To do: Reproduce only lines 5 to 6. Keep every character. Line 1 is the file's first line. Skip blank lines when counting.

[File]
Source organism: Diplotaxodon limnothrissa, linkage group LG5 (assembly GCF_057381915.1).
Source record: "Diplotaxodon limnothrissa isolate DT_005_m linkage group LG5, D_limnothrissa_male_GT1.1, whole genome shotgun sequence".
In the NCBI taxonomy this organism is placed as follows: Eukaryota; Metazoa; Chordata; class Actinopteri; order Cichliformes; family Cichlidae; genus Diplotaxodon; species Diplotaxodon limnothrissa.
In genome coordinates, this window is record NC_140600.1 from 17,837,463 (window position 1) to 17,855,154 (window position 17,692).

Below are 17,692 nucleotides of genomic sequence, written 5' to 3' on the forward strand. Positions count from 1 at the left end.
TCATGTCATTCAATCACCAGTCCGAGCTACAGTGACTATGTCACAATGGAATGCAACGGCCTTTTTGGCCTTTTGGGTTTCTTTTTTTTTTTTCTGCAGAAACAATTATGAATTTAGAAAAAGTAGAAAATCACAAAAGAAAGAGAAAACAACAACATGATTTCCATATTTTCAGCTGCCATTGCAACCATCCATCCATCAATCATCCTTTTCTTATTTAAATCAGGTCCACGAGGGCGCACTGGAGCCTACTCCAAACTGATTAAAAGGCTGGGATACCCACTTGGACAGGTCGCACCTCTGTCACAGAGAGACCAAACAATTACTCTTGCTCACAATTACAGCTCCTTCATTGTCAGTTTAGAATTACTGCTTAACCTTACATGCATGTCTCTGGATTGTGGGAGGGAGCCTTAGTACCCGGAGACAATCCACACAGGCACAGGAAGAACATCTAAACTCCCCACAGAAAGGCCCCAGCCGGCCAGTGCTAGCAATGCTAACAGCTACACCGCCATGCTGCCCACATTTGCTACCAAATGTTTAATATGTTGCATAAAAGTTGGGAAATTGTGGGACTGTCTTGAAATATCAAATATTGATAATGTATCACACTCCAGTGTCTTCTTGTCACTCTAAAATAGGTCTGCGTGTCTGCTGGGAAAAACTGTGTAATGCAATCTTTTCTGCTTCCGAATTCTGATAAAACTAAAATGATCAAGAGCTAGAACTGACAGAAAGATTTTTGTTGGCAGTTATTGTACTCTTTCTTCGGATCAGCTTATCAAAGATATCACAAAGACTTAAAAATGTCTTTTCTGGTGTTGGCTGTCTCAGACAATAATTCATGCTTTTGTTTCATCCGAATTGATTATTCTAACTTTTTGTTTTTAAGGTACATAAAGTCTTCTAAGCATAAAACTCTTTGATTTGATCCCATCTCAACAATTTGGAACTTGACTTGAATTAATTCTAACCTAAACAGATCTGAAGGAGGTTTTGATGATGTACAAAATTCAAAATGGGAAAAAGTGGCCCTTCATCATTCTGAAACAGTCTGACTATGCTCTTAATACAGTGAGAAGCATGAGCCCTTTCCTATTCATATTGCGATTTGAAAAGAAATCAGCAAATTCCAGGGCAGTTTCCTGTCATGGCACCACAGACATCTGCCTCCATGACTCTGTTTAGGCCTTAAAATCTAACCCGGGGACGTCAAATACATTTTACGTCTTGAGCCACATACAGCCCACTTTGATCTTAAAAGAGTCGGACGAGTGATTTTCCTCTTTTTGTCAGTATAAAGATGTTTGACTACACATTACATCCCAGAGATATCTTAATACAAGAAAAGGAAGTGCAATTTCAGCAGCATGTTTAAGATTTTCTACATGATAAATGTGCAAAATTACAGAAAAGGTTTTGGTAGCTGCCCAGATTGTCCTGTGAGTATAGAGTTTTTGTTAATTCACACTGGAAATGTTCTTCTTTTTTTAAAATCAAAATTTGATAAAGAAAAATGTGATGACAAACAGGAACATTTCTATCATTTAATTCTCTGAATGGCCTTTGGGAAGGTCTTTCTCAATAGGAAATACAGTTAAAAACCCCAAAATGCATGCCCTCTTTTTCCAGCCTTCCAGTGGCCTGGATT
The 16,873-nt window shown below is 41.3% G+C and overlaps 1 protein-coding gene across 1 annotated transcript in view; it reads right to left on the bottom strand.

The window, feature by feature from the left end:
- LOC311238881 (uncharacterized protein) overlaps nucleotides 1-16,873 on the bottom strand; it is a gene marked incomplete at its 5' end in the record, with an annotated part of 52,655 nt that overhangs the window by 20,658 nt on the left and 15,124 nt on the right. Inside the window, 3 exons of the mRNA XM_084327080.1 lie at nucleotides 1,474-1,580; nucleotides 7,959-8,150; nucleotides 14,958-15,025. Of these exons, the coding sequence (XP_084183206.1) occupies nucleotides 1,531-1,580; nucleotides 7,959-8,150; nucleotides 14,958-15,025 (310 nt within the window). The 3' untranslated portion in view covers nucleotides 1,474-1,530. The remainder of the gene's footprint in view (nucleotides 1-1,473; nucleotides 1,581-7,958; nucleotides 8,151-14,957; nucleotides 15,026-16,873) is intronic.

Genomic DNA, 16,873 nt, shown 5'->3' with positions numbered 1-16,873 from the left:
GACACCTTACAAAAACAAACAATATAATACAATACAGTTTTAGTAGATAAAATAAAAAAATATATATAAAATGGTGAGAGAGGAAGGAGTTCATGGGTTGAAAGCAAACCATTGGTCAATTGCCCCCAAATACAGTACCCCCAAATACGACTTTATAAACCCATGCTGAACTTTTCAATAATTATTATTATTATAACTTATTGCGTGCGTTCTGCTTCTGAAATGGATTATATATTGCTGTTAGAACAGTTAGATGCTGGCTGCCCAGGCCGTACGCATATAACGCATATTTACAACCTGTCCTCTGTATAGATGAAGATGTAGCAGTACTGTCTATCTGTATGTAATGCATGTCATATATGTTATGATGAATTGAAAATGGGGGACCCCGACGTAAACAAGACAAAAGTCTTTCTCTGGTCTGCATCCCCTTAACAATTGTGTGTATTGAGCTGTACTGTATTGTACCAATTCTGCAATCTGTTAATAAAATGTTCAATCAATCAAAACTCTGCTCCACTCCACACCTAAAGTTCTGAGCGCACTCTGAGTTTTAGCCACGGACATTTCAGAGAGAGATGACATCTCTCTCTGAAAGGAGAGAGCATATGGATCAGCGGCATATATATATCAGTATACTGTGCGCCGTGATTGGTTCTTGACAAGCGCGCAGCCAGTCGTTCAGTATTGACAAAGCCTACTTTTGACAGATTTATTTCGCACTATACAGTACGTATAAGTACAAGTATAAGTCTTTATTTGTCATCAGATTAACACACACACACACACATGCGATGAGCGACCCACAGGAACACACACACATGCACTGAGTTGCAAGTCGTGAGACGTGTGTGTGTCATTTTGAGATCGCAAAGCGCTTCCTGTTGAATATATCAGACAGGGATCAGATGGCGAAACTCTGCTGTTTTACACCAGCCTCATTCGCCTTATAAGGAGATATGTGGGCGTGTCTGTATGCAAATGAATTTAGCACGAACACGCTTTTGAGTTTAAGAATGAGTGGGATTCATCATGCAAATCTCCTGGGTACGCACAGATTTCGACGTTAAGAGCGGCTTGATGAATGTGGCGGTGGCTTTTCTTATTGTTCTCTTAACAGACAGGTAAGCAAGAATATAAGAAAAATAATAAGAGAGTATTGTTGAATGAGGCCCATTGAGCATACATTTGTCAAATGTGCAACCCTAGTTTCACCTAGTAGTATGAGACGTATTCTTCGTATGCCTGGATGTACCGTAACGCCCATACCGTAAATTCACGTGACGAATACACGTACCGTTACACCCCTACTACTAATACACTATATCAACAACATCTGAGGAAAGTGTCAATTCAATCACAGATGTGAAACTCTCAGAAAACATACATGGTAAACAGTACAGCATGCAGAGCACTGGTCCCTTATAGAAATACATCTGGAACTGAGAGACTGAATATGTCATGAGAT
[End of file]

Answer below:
Below are 17,692 nucleotides of genomic sequence, written 5' to 3' on the forward strand. Positions count from 1 at the left end.
TCATGTCATTCAATCACCAGTCCGAGCTACAGTGACTATGTCACAATGGAATGCAACGGCCTTTTTGGCCTTTTGGGTTTCTTTTTTTTTTTTCTGCAGAAACAATTATGAATTTAGAAAAAGTAGAAAATCACAAAAGAAAGAGAAAACAACAACATGATTTCCATATTTTCAGCTGCCATTGCAACCATCCATCCATCAATCATCCTTTTCTTATTTAAATCAGGTCCACGAGGGCGCACTGGAGCCTACTCCAAACTGATTAAAAGGCTGGGATACCCACTTGGACAGGTCGCACCTCTGTCACAGAGAGACCAAACAATTACTCTTGCTCACAATTACAGCTCCTTCATTGTCAGTTTAGAATTACTGCTTAACCTTACATGCATGTCTCTGGATTGTGGGAGGGAGCCTTAGTACCCGGAGACAATCCACACAGGCACAGGAAGAACATCTAAACTCCCCACAGAAAGGCCCCAGCCGGCCAGTGCTAGCAATGCTAACAGCTACACCGCCATGCTGCCCACATTTGCTACCAAATGTTTAATATGTTGCATAAAAGTTGGGAAATTGTGGGACTGTCTTGAAATATCAAATATTGATAATGTATCACACTCCAGTGTCTTCTTGTCACTCTAAAATAGGTCTGCGTGTCTGCTGGGAAAAACTGTGTAATGCAATCTTTTCTGCTTCCGAATTCTGATAAAACTAAAATGATCAAGAGCTAGAACTGACAGAAAGATTTTTGTTGGCAGTTATTGTACTCTTTCTTCGGATCAGCTTATCAAAGATATCACAAAGACTTAAAAATGTCTTTTCTGGTGTTGGCTGTCTCAGACAATAATTCATGCTTTTGTTTCATCCGAATTGATTATTCTAACTTTTTGTTTTTAAGGTACATAAAGTCTTCTAAGCATAAAACTCTTTGATTTGATCCCATCTCAACAATTTGGAACTTGACTTGAATTAATTCTAACCTAAACAGATCTGAAGGAGGTTTTGATGATGTACAAAATTCAAAATGGGAAAAAGTGGCCCTTCATCATTCTGAAACAGTCTGACTATGCTCTTAATACAGTGAGAAGCATGAGCCCTTTCCTATTCATATTGCGATTTGAAAAGAAATCAGCAAATTCCAGGGCAGTTTCCTGTCATGGCACCACAGACATCTGCCTCCATGACTCTGTTTAGGCCTTAAAATCTAACCCGGGGACGTCAAATACATTTTACGTCTTGAGCCACATACAGCCCACTTTGATCTTAAAAGAGTCGGACGAGTGATTTTCCTCTTTTTGTCAGTATAAAGATGTTTGACTACACATTACATCCCAGAGATATCTTAATACAAGAAAAGGAAGTGCAATTTCAGCAGCATGTTTAAGATTTTCTACATGATAAATGTGCAAAATTACAGAAAAGGTTTTGGTAGCTGCCCAGATTGTCCTGTGAGTATAGAGTTTTTGTTAATTCACACTGGAAATGTTCTTCTTTTTTTAAAATCAAAATTTGATAAAGAAAAATGTGATGACAAACAGGAACATTTCTATCATTTAATTCTCTGAATGGCCTTTGGGAAGGTCTTTCTCAATAGGAAATACAGTTAAAAACCCCAAAATGCATGCCCTCTTTTTCCAGCCTTCCAGTGGCCTGGATT